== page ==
Revision to UKAS Accreditation Logo Guidance


BEIS Accreditation Logo & Symbols

BEIS Accreditation Logo & Symbols

The document on use of the accreditation logo & symbols in the United Kingdom and with application for all UKAS-accredited entities was reissued by Department of Business, Energy & Industrial Strategy (BEIS) on 15 February 2017 and is available via a link from the Publications area of the UKAS website.

The revision takes into account of the change from Department of Business, Innovation and Skills (BIS) to BEIS. There is no significant change to content.

The new document BEIS Accreditation Logo & Symbols replaces URN/BIS/16/25. Note that it no longer has a ‘URN’ reference and should, therefore, be referred by name.

Certified clients of Certification Bodies, such as those that hold UKAS-accredited ISO 14001:2015 certificates, can use the appropriate UKAS mark and their Certification Body’s Logo in accordance with B 1.2 and the Certification Body’s own procedures.

Certification Bodies can use the UKAS mark in accordance with the main text and the following Appendices as appropriate:

  • Appendix A: Requirements and National Accreditation Symbols for Testing and Calibration Laboratories, Medical Laboratories and Diagnostic Services
  • Appendix B: Requirements and National Accreditation Symbols for Certification Bodies and their certified Clients
  • Appendix C: Requirements and National Accreditation Symbols for Inspection Accreditation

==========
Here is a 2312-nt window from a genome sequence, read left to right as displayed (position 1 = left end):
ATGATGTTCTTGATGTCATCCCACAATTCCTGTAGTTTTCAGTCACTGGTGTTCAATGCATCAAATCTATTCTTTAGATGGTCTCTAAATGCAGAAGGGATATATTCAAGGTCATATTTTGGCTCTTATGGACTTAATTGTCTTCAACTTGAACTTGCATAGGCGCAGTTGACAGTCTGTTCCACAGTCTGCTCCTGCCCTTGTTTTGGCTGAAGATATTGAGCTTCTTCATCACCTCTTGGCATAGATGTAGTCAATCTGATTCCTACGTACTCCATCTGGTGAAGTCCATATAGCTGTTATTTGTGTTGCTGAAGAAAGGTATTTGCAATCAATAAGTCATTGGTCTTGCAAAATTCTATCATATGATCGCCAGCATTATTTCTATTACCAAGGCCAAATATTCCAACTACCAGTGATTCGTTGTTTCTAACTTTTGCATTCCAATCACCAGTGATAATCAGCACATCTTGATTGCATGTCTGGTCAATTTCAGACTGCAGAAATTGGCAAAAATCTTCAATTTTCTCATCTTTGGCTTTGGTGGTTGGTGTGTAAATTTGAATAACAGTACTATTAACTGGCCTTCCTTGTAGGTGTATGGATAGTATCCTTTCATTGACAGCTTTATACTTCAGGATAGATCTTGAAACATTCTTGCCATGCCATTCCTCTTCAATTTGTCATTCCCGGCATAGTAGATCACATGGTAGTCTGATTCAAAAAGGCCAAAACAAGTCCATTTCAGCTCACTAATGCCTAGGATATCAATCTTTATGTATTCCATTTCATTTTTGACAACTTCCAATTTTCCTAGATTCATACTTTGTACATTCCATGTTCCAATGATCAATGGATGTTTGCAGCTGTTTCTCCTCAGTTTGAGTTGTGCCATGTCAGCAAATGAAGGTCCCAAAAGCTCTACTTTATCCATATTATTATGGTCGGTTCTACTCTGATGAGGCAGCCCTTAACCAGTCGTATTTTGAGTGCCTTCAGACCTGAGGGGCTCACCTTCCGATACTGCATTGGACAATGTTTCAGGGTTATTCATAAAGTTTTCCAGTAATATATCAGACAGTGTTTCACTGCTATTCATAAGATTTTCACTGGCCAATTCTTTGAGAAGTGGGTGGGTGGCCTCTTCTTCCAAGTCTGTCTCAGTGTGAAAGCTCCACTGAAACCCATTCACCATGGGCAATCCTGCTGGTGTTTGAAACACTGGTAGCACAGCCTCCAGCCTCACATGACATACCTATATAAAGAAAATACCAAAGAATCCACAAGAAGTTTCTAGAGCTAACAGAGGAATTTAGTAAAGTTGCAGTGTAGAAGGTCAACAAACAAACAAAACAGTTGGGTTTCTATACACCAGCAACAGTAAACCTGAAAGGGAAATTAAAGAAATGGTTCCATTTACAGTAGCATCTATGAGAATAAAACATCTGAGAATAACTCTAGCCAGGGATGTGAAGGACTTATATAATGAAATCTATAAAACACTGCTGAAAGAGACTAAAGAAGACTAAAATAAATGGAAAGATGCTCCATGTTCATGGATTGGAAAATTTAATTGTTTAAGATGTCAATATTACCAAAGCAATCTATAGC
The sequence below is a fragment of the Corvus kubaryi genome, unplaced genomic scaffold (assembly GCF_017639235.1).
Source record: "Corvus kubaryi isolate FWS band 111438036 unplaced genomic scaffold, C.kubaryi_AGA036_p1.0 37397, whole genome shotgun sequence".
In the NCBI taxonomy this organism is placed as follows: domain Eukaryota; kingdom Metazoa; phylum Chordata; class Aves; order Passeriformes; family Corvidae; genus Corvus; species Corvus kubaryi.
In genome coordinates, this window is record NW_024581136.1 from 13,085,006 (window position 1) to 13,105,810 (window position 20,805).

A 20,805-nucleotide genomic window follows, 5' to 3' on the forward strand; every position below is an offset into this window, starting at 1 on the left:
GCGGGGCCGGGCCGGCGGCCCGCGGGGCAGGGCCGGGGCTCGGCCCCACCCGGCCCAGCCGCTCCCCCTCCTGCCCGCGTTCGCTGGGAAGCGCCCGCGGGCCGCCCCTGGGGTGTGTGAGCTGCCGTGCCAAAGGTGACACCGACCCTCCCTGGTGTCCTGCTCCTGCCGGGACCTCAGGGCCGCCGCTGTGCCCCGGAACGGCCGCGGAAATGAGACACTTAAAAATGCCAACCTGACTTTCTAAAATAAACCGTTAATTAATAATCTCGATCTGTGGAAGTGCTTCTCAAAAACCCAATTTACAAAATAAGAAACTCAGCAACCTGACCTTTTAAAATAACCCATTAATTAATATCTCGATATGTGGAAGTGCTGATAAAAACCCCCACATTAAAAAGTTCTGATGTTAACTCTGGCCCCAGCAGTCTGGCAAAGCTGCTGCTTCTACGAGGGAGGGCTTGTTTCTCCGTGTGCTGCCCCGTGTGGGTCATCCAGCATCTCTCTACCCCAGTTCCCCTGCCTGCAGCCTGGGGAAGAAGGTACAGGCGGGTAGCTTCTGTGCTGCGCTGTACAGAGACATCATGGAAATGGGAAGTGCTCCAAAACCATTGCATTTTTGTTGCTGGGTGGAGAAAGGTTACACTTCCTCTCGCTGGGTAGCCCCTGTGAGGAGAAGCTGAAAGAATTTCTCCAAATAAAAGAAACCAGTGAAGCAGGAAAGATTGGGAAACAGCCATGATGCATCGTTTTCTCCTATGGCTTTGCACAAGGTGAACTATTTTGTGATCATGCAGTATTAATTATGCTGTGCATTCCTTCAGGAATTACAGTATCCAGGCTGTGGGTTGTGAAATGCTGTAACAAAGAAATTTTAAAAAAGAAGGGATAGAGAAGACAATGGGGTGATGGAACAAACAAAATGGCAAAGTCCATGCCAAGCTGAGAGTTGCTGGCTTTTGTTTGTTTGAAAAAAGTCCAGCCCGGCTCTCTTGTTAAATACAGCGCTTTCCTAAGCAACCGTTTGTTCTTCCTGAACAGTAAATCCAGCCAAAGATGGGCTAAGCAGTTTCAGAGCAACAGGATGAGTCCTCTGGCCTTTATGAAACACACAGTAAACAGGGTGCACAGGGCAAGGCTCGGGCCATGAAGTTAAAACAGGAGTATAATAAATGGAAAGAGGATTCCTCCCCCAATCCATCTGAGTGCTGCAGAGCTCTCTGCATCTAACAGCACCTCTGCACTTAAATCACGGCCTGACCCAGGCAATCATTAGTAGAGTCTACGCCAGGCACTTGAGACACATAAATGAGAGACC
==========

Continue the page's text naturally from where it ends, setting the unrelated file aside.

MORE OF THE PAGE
• Appendix D: Requirements and National Accreditation Symbols for Proficiency Testing Providers
  • Appendix E: Requirements and National Accreditation Symbols for Reference Material Producers
  • Appendix F: Requirements and National Accreditation Symbols for Verification Bodies
  • Appendix H: Use of the Symbols for Multiple Accreditations

It should be noted that the guidance in Appendix G: National Accreditation Logo is restricted to UKAS. The UKAS mark should not be reproduced in advertisements, articles or publications referring to the work of UKAS without permission from UKAS.

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Brexit Briefing: Weekly Media Summary – 30 June 2017


Brexit Briefing - Weekly Summary

Brexit Briefing – Weekly Summary

This Friday’s edition of the Brexit Briefing is part of the series of posts to highlight articles published in the media covering Brexit from an environmental perspective.

The articles are presented in chronological order with the most recent articles first. They are not presented in any specific order of importance & are provided as a selected sample of news articles to promote understanding of the key environmental issues as they develop during the Brexit process.

The selected articles this week are:

The UK has a government: Theresa May’s Queen’s Speech passes as MPs defeat all amendments (BusinessInsiderUK, 30 June 2017)

Government’s Queen’s Speech clears Commons (BBC, 29 June 2017)

‘Brexit won’t change environmental liability laws’ (Insurance Business, 28 June 2017)

Brexit ‘tragic’ for the environment, warns Potocnik (LetsRecycle, 28 June 2017)

Environmental Law will Pose Immense Challenges in Run Up to Brexit (E3G, 28 June 2017)

UK risks becoming ‘dumping ground’ for plastic after Brexit (The Guardian, 28 June 2017)

National Park seeks to shape post-Brexit farming policy (CumbriaCrack, 27 June 2017)